Repairs to these units can be expensive and must be done to NSF standards. This work can only be done by people and companies certified by NSF. Also, old equipment tends to use a great deal of power and higher power bills can significantly impact the bottom line. Note: outside walk-in coolers can only be used for pre-packaged foods.
Modified Equipment. Equipment that was changed from its original configuration may not have been done to NSF standards. Pay close attention to any suspect equipment. Contact the health district for more information.
Structural Issues. These can run the gamut from floor, wall and ceiling issues to insufficient lighting or improper finishes on cabinets and countertops. In many cases, the repairs can be done quickly and easily. In other cases, remedies to these problems can be extremely expensive. Issues to consider are:
Who will repair any leaks and/or roofing problems?
Who maintains the grease interceptor? Is one even present? What about other plumbing issues?
Are there adequate floor sinks in the necessary locations?
Are there any problems with the air conditioning? If the kitchen isn’t adequately cooled, refrigeration is likely to fail. The certified equipment needed to run at high temperatures is expensive.
Grease interceptors. A grease interceptor may be required, depending on the menu. A grease interceptor is different from a “Big Dipper” type of grease machine. Do not assume that the facility is equipped to meet the needs of the intended menu. Discuss this with the Sanitation District’s Pre-treatment program.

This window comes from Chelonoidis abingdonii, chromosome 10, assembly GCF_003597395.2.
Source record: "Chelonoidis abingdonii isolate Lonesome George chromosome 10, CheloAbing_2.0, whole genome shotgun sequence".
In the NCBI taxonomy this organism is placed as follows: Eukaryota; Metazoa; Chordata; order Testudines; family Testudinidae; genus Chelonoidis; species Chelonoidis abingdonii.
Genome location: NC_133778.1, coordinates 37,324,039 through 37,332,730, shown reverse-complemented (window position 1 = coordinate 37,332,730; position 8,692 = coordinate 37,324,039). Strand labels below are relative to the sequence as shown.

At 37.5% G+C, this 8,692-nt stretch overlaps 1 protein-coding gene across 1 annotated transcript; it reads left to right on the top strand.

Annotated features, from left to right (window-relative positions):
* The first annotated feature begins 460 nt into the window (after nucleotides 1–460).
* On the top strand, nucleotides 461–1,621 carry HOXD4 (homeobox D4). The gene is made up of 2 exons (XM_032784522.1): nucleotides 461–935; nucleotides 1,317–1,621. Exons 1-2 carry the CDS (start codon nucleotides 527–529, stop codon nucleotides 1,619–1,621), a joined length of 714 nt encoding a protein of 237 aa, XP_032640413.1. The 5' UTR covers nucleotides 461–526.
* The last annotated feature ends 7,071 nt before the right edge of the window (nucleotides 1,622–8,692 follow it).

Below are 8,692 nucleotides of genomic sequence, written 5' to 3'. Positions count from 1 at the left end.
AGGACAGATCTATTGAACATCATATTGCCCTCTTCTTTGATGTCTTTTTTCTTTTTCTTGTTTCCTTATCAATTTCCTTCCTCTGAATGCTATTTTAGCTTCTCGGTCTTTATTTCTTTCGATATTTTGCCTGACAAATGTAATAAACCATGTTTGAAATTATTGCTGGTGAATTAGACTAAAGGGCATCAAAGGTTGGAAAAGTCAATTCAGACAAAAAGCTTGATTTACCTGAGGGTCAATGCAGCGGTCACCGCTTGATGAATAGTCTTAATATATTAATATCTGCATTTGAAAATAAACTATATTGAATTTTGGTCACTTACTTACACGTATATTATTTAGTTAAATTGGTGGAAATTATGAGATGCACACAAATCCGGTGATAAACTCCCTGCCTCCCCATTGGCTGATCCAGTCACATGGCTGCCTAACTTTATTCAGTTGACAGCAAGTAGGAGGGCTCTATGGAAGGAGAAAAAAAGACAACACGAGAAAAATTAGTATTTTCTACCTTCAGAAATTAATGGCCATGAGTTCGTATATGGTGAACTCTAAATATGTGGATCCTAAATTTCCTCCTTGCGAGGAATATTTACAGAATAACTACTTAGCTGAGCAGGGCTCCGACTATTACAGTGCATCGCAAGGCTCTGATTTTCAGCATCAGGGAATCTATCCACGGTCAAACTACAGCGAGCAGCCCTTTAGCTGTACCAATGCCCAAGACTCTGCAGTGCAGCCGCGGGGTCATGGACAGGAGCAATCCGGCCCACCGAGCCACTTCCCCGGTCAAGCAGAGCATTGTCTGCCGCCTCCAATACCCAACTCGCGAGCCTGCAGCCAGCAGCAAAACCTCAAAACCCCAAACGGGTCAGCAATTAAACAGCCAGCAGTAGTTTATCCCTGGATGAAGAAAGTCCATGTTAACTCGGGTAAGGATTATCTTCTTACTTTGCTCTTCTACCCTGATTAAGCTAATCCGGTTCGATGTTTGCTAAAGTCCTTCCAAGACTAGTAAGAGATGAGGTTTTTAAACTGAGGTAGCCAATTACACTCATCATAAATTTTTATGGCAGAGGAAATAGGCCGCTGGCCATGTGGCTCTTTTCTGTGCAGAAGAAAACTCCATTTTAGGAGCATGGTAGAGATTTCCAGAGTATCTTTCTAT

Utilities. It is not unusual for a previous owner to leave without paying the establishment’s utility bills. If this occurs, the new owner is obligated to pay past due bills before power, gas or water service can be turned on. Before your purchase, contact the utility companies about any issues that may affect having the services turned on.
Insurance. Check with your insurance company for a quote to insure the establishment. Premiums will be higher if the establishment is located in a high crime area or if the building has a history of structural or electrical problems.
Zoning. Zoning may impact any major changes you have planned for the operation. Verify the zoning status if you plan to renovate, and make sure there is adequate parking for what you have planned.
Neighborhood. Visit the facility at various times during the week and weekend. It is surprising how much a neighborhood can change after dark. You may find that there are no customers in your area after 5 p.m. Be sure to contact the local police department for area crime statistics.
Closures of surrounding facilities. Research the financial stability of properties surrounding the establishment. The future of your restaurant may be impacted if the supermarket that serves as the location centerpiece closes.
Restrooms. If your establishment has seating, you must provide public restrooms. If you want to purchase a restaurant that has no restrooms, contact the health district’s plan review section before signing a contract. The cost of providing restrooms can be prohibitive.
Remodeling a restaurant. If you have already purchased a restaurant and wish to change fixtures, equipment, structure, cabinets or other areas, contact the health district’s plan review section before beginning construction. After the fact, remodeling fees cost twice as much as those with prior approval. Other considerations include:
Equipment installed without approval may be taken out of service until approved.
If the wrong equipment or materials are used, they may need to be replaced.
There may be issues preventing you from using the establishment for any other purpose than what was initially approved.